The internet of things

internet of things

To some of you, the phrase “internet of things” may be outdated (it was first used by Kevin Ashton in 1999) , to others it may be brand new. Regardless, prepare yourself to be over inundated with people throwing this term around as it rapidly gains popularity in the world of digital buzz phrases.

Definition

“The Internet of Things (IoT) is a computing concept that describes a future where everyday physical objects will be connected to the Internet and will be able to identify themselves to other devices. The term is closely identified with RFID as the method of communication, although it could also include other sensor technologies, other wireless technologies, QR codes, etc. IoT is significant because an object that can represent itself digitally becomes something greater than when the object existed by itself. No longer does the object relate just to you, but now it is connected to objects around it, data from a database, etc. When many objects act in unison, they are referred to as having ambient intelligence.” -Techopedia

Alternate terms to IoT are “Machine-to-Machine (M2M) technology” and “hyper connectivity”.

Example

  • Your car detects (via GPS and a connection to the internet) that you are driving by an appliance store. It connects to your internet-enabled fridge, which checks to see if your water filter needs replacing. If yes, then your car’s bluetooth audio system asks you if you would like to place an order for the water filter with a next-day delivery to your home address. This transaction is then stored in a cloud database and used to build the intelligence of your car and your fridge.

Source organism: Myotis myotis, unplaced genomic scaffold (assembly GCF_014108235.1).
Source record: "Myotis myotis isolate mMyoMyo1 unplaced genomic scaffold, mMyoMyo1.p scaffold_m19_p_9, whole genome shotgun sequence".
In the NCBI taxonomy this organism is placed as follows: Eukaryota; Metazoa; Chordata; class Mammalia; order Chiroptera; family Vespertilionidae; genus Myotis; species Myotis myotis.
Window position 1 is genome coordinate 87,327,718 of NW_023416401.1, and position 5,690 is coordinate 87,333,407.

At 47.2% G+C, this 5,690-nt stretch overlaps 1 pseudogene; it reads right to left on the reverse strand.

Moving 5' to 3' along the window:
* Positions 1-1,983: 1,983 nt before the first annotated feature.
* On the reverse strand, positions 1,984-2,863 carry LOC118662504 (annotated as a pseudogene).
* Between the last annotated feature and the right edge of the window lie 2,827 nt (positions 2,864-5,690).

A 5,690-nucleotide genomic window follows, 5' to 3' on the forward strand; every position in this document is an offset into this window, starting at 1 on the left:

• Here are hundreds of examples of “smart” products for sale right now

Key Statistic

According to a recent Scotiabank report, the 140 million M2M connections today, is expected to rise astronomically to 50 billion by 2020.

Why the sudden growth rate?

It’s the perfect storm. Let’s focus on Canada:

  • Smartphone penetration rates have hit 50%
    • 11% of Canadians say they wouldn’t want to live without their smartphones
    • 39% of Canadians say they sleep with their devices within arm’s reach
    • 80% of Canadians like the idea of receiving automatic notifications
  • Mobile internet usage has grown exponentially over the last 12 months alone (check your own website stats)
  • Consumers are now actively using contextually specific utility based mobile apps (geo-location, code scanning, etc…) in their day-to-day lives
  • Near Field Communication (NFC) is taking off thanks to Android device penetration (Apple will follow suite shortly)
  • Pretty much all new TV’s being sold in 2013 are now “smart” (i.e have the ability to connect to the internet). It’s no longer sufficient to call them TV’s. They are essentially large screens. What you use them for has few boundaries.

What has happened is that as people got used to the above, they began to ask themselves: Why can’t my car be “smart”? my fridge? my bike? my pedometer?

So what is the “low-hanging fruit”?

Cars.

According to Canadian Business magazine, within 3-5 years all new cars are expected to be equipped with wireless connections. Also, expect to see car manufactures begin using existing mobile platforms such as Android or iOS, with which the majority of world internet users are already familiar with.

Conclusion

The internet of things isn’t the future. Look around you, it’s already here.

Resources


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